Check the entropy calculator

A single measure for a multivariate distribution is the entropy

By comparing the entropy of the prior distribution (usually a box uniform distribution with entropy \(\sum_{i=1}^n \log(w_i)\) where \(w_i\) is the range on parameter \(i\) and \(n\) is the number of paramters, but maybe lower if explicit priors are given for any of the parameters based on information from other sources) to the entropy computed from the posterior, you can estimate the number of bits of information from the fit to the data.

Note that bumps calculates the entropy expected from the closest multivariate normal distribution (MVN) as well as directly from the samples. The sample derived entropy has more variability, particularly in high dimensions.

Many of the probability distributions in scipy.stats include a method to compute the entropy of the distribution. We can use these to test the values from bumps against known good values.

import numpy as np
from math import log
from scipy.stats import distributions, multivariate_normal
from bumps.names import *
from bumps.dream.entropy import Box, MultivariateT, Joint

Create the distribution using the name and parameters from the command line. Provide some handy help if the no distribution is given.

TODO: create version of dirichlet that we can sample from. For dirichlet, need to enforce x_k in [0,1] and sum(x) = 1. By reducing the number of parameters by 1 and setting

USAGE = """
Usage: bumps dist p1 p2 ...

where dist is one of the distributions in scipy.stats.distributions and
p1, p2, ... are the arguments for the distribution in the order that they
appear. For example, for the normal distribution, x ~ N(3, 0.8), use:

    bumps --fit=dream --entropy  --store=/tmp/T1 norm 3 0.2
def _mu_sigma(mu, sigma):
    sigma = np.asarray(sigma)
    if len(sigma.shape) == 1:
        sigma = np.diag(sigma**2)
    if mu is None:
        mu = np.zeros(sigma.shape[0])
    return mu, sigma

def mvn(sigma, mu=None):
    mu, sigma = _mu_sigma(mu, sigma)
    return multivariate_normal(mean=mu, cov=sigma)

def mvskewn(alpha, sigma, mu=None):
    sigma = np.asarray(sigma)
    assert len(sigma.shape) == 1
    if mu is None:
        mu = np.zeros(sigma.shape[0])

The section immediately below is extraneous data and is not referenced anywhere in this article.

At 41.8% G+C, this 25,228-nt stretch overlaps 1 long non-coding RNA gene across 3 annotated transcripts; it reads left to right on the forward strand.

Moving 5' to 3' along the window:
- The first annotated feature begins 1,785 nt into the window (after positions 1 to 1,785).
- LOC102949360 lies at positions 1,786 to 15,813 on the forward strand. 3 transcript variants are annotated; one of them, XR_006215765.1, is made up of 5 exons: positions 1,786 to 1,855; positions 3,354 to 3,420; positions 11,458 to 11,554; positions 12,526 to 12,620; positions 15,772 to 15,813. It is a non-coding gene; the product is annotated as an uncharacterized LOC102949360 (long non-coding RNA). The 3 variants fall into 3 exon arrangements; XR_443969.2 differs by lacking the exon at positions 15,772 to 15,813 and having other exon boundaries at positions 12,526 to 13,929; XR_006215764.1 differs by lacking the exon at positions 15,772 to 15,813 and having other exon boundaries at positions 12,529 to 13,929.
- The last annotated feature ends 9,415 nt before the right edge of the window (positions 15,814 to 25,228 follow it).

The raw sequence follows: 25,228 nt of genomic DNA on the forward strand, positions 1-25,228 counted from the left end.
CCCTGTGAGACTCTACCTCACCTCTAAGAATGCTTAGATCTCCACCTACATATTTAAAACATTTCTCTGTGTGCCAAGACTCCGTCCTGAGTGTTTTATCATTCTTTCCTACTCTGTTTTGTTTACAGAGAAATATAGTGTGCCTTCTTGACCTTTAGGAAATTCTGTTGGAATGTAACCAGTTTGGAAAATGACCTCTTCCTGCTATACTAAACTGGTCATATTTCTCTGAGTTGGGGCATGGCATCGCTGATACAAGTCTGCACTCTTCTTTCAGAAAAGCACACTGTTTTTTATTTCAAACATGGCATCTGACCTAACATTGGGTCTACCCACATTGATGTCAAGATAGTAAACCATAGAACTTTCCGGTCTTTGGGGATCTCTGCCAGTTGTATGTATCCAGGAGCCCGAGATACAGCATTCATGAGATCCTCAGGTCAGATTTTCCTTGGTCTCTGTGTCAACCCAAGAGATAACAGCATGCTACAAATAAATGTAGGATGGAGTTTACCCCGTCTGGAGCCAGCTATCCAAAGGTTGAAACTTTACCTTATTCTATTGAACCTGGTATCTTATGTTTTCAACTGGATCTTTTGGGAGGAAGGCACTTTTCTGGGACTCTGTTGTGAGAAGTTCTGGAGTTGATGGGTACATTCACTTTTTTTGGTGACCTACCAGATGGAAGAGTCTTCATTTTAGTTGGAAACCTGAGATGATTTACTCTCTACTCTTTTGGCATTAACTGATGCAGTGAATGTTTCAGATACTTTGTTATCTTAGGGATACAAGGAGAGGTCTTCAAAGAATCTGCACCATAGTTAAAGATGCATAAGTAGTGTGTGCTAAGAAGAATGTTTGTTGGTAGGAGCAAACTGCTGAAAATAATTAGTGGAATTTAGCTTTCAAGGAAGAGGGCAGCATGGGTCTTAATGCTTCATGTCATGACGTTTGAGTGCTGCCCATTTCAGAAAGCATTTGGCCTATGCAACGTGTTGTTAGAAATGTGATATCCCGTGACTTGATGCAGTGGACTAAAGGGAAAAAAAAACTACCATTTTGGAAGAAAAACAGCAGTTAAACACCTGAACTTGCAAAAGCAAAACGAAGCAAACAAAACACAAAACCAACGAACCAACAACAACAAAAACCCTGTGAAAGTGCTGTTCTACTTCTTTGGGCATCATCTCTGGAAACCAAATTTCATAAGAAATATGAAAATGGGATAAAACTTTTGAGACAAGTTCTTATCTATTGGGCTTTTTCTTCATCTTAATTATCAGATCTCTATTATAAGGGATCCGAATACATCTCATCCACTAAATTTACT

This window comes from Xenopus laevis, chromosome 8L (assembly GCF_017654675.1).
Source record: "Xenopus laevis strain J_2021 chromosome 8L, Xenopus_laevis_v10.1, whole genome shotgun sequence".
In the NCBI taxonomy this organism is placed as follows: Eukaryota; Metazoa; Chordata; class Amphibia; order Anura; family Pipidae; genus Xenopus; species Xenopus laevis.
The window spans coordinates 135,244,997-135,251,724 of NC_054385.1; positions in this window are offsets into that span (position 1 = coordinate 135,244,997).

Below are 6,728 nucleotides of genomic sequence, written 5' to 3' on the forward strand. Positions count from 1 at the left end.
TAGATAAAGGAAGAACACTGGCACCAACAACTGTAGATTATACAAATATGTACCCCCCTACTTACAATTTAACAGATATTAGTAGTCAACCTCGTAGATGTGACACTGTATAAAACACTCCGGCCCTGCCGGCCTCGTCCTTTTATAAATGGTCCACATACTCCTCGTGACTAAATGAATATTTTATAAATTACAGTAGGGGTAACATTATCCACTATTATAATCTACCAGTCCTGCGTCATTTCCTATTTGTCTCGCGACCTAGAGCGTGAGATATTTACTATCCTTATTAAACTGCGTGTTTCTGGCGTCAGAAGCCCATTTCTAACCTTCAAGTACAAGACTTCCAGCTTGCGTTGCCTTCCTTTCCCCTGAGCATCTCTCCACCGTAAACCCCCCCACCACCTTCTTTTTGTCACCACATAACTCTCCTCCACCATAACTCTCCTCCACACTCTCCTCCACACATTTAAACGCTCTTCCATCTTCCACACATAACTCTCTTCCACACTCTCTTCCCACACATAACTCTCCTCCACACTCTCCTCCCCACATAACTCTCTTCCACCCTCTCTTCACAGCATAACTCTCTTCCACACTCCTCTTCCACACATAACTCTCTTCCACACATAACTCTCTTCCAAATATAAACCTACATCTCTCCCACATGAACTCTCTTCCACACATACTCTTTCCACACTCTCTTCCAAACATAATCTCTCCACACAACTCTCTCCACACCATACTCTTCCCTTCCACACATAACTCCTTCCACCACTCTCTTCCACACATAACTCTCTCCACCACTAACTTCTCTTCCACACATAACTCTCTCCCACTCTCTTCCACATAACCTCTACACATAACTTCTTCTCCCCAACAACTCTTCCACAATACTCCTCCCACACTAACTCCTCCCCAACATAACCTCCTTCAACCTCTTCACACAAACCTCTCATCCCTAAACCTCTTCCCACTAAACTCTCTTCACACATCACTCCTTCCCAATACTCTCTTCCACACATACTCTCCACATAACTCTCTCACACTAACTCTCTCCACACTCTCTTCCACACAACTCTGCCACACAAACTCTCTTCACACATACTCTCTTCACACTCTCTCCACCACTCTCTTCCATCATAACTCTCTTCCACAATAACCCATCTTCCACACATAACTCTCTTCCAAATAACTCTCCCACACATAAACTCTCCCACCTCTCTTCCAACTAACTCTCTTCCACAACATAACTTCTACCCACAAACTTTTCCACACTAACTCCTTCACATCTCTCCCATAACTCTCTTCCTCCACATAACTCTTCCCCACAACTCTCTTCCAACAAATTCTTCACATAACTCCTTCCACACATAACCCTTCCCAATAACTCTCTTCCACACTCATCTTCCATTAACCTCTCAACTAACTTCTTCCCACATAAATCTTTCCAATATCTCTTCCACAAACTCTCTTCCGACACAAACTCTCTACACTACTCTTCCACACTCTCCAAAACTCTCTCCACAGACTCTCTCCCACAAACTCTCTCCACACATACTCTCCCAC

Dk = [distributions.skewnorm(alpha, m, s) for m, s in zip(mu, sigma)]
    return Joint(Dk)

def mvt(df, sigma, mu=None):
    mu, sigma = _mu_sigma(mu, sigma)
    return MultivariateT(mu=mu, sigma=sigma, df=df)

def mvcauchy(sigma, mu=None):
    mu, sigma = _mu_sigma(mu, sigma)
    return MultivariateT(mu=mu, sigma=sigma, df=1)

    'mvn': mvn,
    'mvt': mvt,
    'mvskewn': mvskewn,
    'mvcauchy': mvcauchy,
    'mvu': Box,
if len(sys.argv) > 1:
    dist_name = sys.argv[1]
    D_class = DISTS.get(dist_name, None)
    if D_class is None:
        D_class = getattr(distributions, dist_name, None)
    if D_class is None:
        print("unknown distribution " + dist_name)
    args = [[[float(vjk) for vjk in vj.split(',')] for vj in v.split(',')] if ';' in v
            else [float(vj) for vj in v.split(',')] if ',' in v
            else float(v)
            for v in sys.argv[2:]]
    D = D_class(*args)

Set the fitting problem using the direct PDF method. In this case, bumps is not being used to fit data, but instead to explore the probability distribution directly through the negative log likelihood function. The only argument to this function is the parameter value x, which becomes the fitting parameter. This model file will not work for multivariate distributions.

def D_nllf(x):
    return -D.logpdf(x)
dim = getattr(D, 'dim', 1)
if dim == 1:
    M = PDF(D_nllf, x=0.9)
    M.x.range(-inf, inf)
    M = VectorPDF(D_nllf, np.ones(dim))
    for k in range(dim):
        getattr(M, 'p'+str(k)).range(-inf, inf)

if dist_name == "mvskewn":
    for k in range(dim):
        getattr(M, 'p'+str(k)).value = D.distributions[k].mean()

problem = FitProblem(M)

Before fitting, print the expected entropy from the fit.

entropy = D.entropy()
print("*** Expected entropy: %.4f bits %.4f nats"%(entropy/log(2), entropy))

To exercise the entropy calculator, try fitting some non-normal distributions:

t 84            # close to normal
t 4             # high kurtosis
uniform -5 100  # high entropy
cauchy 0 1      # undefined variance
expon 0.1 0.2   # asymmetric, narrow
beta 0.5 0.5    # 'antimodal' u-shaped pdf
beta 2 5        # skewed
mvn 1,1,1 1,2,3 # 3-D multivariate standard normal at (1,2,3)
mvt 4 1,1,1,1,1 # 5-D multivariate t-distribution with df=4 at origin
mvu 1,1,1,1,1   # 5-D unit uniform distribution centered at origin
mvcauchy 1,1,1  # 3-D multivariate Cauchy distribution at origin
mvskewn 5 1,1,1 # 3-D multivariate skew normal with alpha=5 at origin

Ideally, the entropy estimated by bumps will match the predicted entropy when using –fit=dream. This is not the case for beta 0.5 0.5. For the other distributions, the estimated entropy is within uncertainty of actual value, but the uncertainty is a bit high.

The other fitters, which use the curvature at the peak to estimate the entropy, do not work reliably when the fit is not normal. Try the same distributions with –fit=amoeba to see this.